SAGE Journal Articles

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Article 1          Otto, H., Polutta, A. & Ziegler, H. (2009). Reflexive professionalism as a second generation of evidence-based practice. Some Considerations on the Special Issue “What Works? Modernizing the Knowledge-Base of Social Work”. Research on Social Work Practice, 19(4), 472-478. 10.1177/1049731509333200
This article refers sympathetically to the thoughtful debates and positions in the Research on Social Work Practice (RSWP; Special Issue, July, 2008 issue) on “What Works? Modernizing the Knowledge-Base of Social Work.” It high- lights the need for empirical efficacy and effectiveness research in social work and appreciates empirical rigor demanded by leading proponents of an evidence-based social work practice. Yet it argues that these high standards of evolution are based on a methodological conceptualization of impact, which might be less than appropriate for social work. We pro- pose a refashioning of efficacy and effectiveness research in social work that focuses on explaining and understanding of causal mechanism. We suggest a second generation of evidence-based practice, which is substantiated in the concept of reflexive professionalism.
Questions to Consider:
  1. Why do these authors state that experimental studies in social work as EBP guides may be limited? Does research with human beings and their related emotional, mental, or cognitive dimensions create ambiguous and less-than scientific research designs?
  2. What role does critical thinking and reflective practice have in research designs and evaluations?
  3. The authors describe a “symbolically mediated interaction” exists between patient/client and social worker that precludes the standardization of practice interventions. Is this an accurate statement based on your professional experiences?
  4. The authors raise the issue of client participation, unique motivations, and goal-driven factors as contributing to successful outcomes. Do most empirical studies consider these mediating variables?
  5. “Scientific knowledge generation and the practical application of social work’s knowledge and capacity” describes “reflexive professionalism” according to the authors. Is this description aligned with core social work values and evaluation standards?
Article 2          Webster-Wright, A. (2009). Reframing professional development through understanding authentic professional learning. Review of Educational Research, 79(2), 702-739. doi: 10.3102/0034654308330970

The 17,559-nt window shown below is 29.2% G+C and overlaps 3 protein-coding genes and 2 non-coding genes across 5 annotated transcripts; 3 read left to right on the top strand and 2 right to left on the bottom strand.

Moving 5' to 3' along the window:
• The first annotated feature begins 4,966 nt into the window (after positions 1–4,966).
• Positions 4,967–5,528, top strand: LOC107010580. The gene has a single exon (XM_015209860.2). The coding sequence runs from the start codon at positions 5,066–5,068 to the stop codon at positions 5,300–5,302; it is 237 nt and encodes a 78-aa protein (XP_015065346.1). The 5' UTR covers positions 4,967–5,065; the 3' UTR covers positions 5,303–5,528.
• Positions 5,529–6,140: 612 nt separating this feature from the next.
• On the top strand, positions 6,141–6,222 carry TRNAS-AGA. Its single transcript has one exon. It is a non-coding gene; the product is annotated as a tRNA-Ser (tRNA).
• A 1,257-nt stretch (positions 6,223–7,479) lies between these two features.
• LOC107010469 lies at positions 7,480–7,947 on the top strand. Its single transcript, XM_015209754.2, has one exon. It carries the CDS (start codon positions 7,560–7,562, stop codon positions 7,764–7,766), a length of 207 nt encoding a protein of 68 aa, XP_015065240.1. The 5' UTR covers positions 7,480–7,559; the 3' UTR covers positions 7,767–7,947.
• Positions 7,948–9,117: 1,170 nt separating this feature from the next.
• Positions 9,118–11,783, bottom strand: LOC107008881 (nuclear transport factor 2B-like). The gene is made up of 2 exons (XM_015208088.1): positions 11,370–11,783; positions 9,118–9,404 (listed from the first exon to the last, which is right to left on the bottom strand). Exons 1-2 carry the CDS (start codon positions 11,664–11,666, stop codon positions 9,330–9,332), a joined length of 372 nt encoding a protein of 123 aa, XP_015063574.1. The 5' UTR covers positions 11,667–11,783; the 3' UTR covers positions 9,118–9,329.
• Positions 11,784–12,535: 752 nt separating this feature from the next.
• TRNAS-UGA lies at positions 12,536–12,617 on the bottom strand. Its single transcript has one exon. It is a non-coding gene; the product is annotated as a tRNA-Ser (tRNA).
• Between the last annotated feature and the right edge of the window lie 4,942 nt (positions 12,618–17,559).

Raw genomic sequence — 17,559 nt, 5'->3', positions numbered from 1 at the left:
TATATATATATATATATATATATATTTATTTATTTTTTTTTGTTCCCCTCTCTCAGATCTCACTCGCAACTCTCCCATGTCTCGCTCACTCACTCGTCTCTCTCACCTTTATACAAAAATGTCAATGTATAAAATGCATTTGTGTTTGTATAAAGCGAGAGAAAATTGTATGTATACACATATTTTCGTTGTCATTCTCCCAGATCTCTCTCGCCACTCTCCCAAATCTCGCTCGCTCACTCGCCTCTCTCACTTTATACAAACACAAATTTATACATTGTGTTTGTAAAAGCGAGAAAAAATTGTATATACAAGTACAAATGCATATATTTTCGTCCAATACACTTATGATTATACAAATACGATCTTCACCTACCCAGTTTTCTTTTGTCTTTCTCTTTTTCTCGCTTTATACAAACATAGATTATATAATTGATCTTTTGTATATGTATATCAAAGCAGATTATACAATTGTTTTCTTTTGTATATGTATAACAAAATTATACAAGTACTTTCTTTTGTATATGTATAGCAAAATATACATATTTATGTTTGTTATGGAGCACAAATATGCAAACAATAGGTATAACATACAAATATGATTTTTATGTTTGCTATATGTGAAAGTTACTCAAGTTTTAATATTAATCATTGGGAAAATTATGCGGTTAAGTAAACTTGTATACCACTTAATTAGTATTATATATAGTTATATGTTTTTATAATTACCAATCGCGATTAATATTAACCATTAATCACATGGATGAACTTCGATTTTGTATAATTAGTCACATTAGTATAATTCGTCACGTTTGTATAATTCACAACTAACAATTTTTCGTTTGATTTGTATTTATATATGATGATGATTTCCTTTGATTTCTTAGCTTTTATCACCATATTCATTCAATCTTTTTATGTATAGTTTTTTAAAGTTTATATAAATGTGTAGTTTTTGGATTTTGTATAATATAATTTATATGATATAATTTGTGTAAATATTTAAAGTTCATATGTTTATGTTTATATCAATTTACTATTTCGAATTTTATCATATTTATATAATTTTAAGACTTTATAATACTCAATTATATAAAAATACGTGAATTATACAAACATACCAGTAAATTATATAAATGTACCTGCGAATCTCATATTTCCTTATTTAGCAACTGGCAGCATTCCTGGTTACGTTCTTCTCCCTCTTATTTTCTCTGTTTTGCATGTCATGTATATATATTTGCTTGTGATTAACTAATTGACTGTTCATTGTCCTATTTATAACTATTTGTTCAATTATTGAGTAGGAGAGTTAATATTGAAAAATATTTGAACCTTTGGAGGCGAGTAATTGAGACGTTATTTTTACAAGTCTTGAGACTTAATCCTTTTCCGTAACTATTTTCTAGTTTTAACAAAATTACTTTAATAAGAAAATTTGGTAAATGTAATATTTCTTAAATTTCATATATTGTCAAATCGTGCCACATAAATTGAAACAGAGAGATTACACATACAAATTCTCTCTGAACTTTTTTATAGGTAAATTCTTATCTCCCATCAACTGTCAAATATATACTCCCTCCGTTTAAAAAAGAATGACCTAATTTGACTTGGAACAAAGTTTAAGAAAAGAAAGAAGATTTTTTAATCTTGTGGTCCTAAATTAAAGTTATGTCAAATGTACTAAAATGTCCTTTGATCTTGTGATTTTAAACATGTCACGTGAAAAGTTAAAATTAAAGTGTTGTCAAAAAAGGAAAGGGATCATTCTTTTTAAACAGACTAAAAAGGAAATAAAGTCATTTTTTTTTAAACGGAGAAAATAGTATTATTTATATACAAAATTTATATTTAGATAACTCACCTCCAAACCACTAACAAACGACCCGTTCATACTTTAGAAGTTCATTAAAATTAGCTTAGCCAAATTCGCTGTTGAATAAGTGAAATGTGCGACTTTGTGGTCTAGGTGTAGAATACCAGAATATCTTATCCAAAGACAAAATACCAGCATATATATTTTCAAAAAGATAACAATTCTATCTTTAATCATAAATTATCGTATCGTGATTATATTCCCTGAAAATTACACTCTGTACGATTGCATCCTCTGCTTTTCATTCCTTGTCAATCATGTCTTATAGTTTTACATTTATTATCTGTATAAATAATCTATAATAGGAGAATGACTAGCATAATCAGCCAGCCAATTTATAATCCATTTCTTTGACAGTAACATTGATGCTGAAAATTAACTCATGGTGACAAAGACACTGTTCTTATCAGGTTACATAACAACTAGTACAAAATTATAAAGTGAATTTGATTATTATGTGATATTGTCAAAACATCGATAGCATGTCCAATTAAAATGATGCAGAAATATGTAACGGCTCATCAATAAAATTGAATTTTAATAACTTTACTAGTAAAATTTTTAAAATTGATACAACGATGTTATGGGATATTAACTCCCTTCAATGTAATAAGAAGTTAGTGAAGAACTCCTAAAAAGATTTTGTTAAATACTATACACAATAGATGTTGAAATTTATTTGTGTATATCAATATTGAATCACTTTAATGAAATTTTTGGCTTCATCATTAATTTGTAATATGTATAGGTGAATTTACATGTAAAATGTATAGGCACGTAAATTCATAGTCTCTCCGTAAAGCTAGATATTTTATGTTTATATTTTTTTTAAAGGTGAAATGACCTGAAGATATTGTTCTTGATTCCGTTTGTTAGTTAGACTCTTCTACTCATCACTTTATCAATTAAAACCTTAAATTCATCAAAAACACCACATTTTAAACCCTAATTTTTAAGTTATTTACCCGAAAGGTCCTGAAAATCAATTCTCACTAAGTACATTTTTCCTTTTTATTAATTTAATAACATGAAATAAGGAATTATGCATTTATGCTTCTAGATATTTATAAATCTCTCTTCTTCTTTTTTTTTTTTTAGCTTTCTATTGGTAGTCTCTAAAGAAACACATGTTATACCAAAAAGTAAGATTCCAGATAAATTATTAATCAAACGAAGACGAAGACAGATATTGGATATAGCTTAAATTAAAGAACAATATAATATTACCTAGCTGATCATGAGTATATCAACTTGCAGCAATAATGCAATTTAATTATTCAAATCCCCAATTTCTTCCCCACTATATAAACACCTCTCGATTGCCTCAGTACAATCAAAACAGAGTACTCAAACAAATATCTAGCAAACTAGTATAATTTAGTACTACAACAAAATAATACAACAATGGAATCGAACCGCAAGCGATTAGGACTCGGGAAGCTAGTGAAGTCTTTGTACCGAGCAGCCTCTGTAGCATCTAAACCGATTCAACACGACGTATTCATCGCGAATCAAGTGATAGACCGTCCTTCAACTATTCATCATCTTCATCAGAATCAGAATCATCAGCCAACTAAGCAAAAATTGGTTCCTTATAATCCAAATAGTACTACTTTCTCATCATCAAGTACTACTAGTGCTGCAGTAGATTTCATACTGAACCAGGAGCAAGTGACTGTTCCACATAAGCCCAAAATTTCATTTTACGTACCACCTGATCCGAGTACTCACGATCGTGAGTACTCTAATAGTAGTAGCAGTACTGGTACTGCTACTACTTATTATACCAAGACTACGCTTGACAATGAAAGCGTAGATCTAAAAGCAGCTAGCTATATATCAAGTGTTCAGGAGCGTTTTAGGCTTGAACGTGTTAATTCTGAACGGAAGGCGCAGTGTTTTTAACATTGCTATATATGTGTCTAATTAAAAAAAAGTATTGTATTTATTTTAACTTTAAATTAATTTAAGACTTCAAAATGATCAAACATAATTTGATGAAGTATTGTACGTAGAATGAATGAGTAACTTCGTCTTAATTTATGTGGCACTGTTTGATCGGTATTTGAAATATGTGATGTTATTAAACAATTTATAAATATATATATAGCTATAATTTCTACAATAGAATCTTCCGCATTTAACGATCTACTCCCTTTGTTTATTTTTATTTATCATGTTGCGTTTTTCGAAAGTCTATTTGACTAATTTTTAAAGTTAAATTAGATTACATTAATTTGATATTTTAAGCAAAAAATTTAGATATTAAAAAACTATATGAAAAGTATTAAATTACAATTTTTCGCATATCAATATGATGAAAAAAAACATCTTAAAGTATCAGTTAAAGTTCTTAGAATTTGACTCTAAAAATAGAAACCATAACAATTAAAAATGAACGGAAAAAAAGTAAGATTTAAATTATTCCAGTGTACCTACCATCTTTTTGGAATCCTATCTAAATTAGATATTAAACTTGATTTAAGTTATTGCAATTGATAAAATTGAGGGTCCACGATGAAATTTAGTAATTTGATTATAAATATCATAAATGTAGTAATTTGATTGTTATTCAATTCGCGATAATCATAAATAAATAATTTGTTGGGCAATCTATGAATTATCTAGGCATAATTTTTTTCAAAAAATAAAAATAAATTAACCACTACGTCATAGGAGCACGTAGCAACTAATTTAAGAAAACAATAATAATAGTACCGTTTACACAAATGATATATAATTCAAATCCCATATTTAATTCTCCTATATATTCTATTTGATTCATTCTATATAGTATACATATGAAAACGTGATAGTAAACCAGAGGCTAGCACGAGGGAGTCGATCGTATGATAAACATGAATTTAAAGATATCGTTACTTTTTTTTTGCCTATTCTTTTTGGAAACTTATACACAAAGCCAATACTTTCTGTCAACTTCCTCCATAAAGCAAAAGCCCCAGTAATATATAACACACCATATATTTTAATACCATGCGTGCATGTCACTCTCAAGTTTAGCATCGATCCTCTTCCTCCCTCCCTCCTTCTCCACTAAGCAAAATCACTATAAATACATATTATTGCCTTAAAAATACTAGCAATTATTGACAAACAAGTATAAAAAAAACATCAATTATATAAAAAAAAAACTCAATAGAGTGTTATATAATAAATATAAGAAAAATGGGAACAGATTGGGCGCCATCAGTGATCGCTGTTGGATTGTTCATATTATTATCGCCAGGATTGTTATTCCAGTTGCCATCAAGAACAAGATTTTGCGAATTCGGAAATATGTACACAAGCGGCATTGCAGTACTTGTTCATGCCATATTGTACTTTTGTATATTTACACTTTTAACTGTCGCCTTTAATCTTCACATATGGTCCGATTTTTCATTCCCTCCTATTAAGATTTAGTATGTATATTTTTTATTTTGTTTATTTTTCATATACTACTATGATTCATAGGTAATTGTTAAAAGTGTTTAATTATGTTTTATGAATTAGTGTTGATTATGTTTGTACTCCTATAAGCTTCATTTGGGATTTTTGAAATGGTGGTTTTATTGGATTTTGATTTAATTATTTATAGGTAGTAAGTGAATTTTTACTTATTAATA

Continuing to learn is universally accepted and expected by professionals and other stakeholders across all professions. However, despite changes in response to research findings about how professionals learn, many professional development practices still focus on delivering content rather than enhancing learning. In exploring reasons for the continuation of didactic practices in professional development, this article critiques the usual conceptualization of professional development through a review of recent literature across professions. An alternative conceptualization is proposed, based on philosophical assumptions congruent with evidence about professional learning from seminal educational research of the past two decades. An argument is presented for a shift in discourse and focus from delivering and evaluating professional development programs to understanding and supporting authentic professional learning.
Questions to Consider:
  1. Identify three ways that continuing professional learning (CPL) is supported. How does this form of learning shape a professional’s sense of self or even as a practitioner?
  2. Provide an example of a professional development experience you may have had that was transformative for you in practice.
  3. How can different pedagogical styles influence learning in the classroom? Are social work programs effectively preparing students for participatory learning or problem-based learning in the curriculum and in internships? How do these skills transfer to the work world?
  4. What if practitioners are not interested in continuing professional learning? Are there professional standards or accrediting bodies that support this ongoing process?
  5. In “reframing” professional learning, how might a practitioner be supported to engage in complex, diverse learning experiences and how are these experiences measured?